Nashville Predators: The luxury of having depth at the center position

COLUMBUS, OH - NOVEMBER 7: Linesmen Brian Murphy
COLUMBUS, OH - NOVEMBER 7: Linesmen Brian Murphy /

As the Nashville Predators have acquired center forwards over the past two years, they have done more than fill a few open roster spots.

When Nashville Predators GM David Poile traded prized defensive prospect Seth Jones to acquire center Ryan Johansen, the message read loud and clear. Nashville would no longer focus all resources on solidifying its blue line. No longer would the team acquiesce to 1 – 0 losses. The time for offense had finally arrived.

Since that day, Poile has added centers Nick Bonino and Kyle Turris to the line up. Most people agree that these moves will make the Nashville Predators a better hockey club. On the surface, it might work out as a simple argument. Nashville needed better center forwards. Better center forwards make teams better. Therefore adding better centers means Nashville will be a better team.

However, the pool descends deeper than that. Perhaps that argument has a true outcome, but the reasoning may be more complex. What does it truly mean for a team to have “depth down the middle”?


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How much does a faceoff win affect the outcome of a game?

First, it should be mentioned that no statistical link between faceoffs and winning percentage has been found (read this SI article for more). Additionally, very few centers have greater than a 50% faceoff win percentage, suggesting that a good center forward is not always as skilled (or perhaps lucky) in the faceoff circle.

There are, however, certain advantages to having proven faceoff winners. In older times, the Nashville Predators saw great success with centerman Paul Gaustad, who averaged 57.3% successful faceoff wins at even strength during his time in Nashville (56.8% career). Paul Gaustad’s strengths were valuable to the Predators when the team began in their own defensive zone. Gaustad’s ability to win a faceoff that could potentially lead to an opposing team setting up for a goal kept the chances slim for the opposition.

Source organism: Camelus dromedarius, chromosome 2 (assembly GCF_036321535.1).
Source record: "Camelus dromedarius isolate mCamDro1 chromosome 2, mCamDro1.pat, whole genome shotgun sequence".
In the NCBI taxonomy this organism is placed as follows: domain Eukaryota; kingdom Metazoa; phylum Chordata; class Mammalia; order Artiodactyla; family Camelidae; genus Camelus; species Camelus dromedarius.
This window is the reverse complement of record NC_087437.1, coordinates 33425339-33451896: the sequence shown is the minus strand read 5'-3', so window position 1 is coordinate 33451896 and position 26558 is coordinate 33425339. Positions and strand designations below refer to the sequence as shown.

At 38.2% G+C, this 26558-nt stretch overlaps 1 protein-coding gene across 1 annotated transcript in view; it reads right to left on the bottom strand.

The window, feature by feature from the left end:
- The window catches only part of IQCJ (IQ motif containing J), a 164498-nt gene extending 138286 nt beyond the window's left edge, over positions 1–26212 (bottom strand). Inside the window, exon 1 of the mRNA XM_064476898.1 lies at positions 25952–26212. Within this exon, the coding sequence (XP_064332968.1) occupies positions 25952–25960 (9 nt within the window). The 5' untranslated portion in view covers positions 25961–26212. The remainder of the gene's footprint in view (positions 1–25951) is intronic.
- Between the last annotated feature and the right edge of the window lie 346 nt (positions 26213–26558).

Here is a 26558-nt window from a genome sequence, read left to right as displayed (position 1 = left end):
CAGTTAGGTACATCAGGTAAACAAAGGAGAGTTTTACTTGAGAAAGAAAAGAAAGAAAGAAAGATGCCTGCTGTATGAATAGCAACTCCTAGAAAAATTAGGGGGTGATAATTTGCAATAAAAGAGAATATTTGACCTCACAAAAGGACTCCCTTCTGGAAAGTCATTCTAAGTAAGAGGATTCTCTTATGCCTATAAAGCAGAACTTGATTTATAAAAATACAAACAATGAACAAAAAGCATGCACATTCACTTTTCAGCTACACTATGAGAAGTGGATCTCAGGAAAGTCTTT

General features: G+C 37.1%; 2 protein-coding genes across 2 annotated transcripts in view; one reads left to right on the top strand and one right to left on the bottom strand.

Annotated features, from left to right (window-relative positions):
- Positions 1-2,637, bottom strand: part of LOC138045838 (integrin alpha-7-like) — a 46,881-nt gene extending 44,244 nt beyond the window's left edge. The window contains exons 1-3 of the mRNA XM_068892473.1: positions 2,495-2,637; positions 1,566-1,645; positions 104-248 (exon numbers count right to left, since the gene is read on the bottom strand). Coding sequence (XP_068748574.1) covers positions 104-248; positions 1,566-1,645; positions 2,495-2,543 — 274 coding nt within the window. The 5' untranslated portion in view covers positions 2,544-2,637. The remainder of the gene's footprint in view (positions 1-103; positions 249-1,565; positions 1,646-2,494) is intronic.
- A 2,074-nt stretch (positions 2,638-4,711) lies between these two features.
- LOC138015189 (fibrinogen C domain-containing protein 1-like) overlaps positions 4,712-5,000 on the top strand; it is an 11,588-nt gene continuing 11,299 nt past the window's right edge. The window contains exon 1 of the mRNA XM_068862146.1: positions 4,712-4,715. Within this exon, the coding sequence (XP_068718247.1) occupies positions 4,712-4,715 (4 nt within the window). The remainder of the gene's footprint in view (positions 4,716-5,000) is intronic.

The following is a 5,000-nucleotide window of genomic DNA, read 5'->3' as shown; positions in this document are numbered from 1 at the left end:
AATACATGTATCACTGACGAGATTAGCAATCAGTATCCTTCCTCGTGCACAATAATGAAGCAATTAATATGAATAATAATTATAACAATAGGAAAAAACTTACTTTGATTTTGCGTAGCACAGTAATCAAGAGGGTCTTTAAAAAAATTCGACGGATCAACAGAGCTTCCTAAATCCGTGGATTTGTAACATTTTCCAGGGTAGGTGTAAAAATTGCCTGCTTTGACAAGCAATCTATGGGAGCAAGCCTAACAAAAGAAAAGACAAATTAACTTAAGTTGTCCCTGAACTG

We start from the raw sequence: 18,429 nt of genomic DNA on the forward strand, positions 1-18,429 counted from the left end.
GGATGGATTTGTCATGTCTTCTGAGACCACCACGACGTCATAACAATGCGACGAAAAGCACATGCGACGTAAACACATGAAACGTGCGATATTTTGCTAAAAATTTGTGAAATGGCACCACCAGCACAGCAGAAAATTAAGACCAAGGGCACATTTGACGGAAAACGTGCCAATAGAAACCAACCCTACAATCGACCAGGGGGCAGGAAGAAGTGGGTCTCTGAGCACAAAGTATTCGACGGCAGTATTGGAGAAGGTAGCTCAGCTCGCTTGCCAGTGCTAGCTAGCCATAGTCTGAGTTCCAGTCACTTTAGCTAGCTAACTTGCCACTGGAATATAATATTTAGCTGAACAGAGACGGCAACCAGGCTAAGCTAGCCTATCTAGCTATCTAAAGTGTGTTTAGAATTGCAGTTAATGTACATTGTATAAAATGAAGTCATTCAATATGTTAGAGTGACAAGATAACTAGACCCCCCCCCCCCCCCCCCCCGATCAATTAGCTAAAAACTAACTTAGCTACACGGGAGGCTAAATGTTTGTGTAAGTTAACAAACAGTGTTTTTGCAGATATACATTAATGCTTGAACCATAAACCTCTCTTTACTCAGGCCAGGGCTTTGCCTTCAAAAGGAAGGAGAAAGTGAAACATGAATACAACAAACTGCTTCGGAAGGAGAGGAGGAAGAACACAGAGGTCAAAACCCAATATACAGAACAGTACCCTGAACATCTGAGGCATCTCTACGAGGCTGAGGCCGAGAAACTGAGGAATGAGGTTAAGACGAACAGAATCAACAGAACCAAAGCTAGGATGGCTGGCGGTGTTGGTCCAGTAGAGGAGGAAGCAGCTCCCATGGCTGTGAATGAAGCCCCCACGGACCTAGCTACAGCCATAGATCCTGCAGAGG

Additionally, winning offensive zone faceoffs provides opportunities to enact set plays and score quick goals.

In this play against the Pittsburgh Penguins, Viktor Arvidsson wins a faceoff that is immediately sent for a one-timer that beats the goalie. Winning the faceoff got the set play to P.K. Subban started and he finished strong. Losing the opening faceoff would most likely have resulted in a clear by Pittsburgh.

A skilled center can make a difference in the faceoff dot and consequently lead the team to quality chances. Fortunately for Nashville, Kyle Turris is tied for eighth in the league with a 59.5% faceoff win percentage this season and Ryan Johansen is twenty-fifth with a 55.1% faceoff win percentage.

That’s My Quarterback

Every sport needs a dedicated leader of play. Baseball has a pitcher, basketball has a point guard, football has a quarterback and hockey has a center. Perhaps less glamorous than the other three, the center must take ownership of supporting the play, distributing the puck and enabling his line-mates to do their jobs. But, like quarterbacks, there are plenty of opportunities to score yourself.

On the defensive side of the ice, the center must assist in protecting the slot, tying up open forwards, assisting to dig pucks out of the corners, providing an outlet for wingers on the wall and clogging up passing lanes, among other things. The center must have the greatest focus of any player on the defensive side of the puck (excluding the goalie of course). Nick Bonino does a great job breaking up passes and blocking shots, even at the expense of his own health (see P.K. Subban for more details).

In the neutral zone, the center must lead rushes and distribute the puck quickly and efficiently. Ryan Johansen does extremely well in this area. His ability to move the puck to the open man limits the amount of time in the neutral zone. Entering into the offensive zone as quickly as possible ensures more offensive opportunities.

Offensively, the center ensures the flow of the puck does not stop. He distributes the puck to open ice while supporting wingers that get trapped in the corners. Good centermen also know how to get to open ice and score.

Here, Kyle Turris finds open space in front of the net and puts home his first goal as a Predator. Fans in Nashville look forward to many more like that.

Lock Up The Middle

So what does Nashville have in the center of the ice? When Nick Bonino returns from injury, they will have four players that succeed in the faceoff circle, find open ice, understand their role within the defensive and neutral zone and distribute the puck very well. It’s quite the face lift for a team that used to struggle up the middle.

Next: Podcast: Breaking Down a Massive Week

Among the opposing teams within the Central division, Nashville’s center depth stacks up with the best. It’s up to the units to find cohesion and make their new-found strength visible with wins.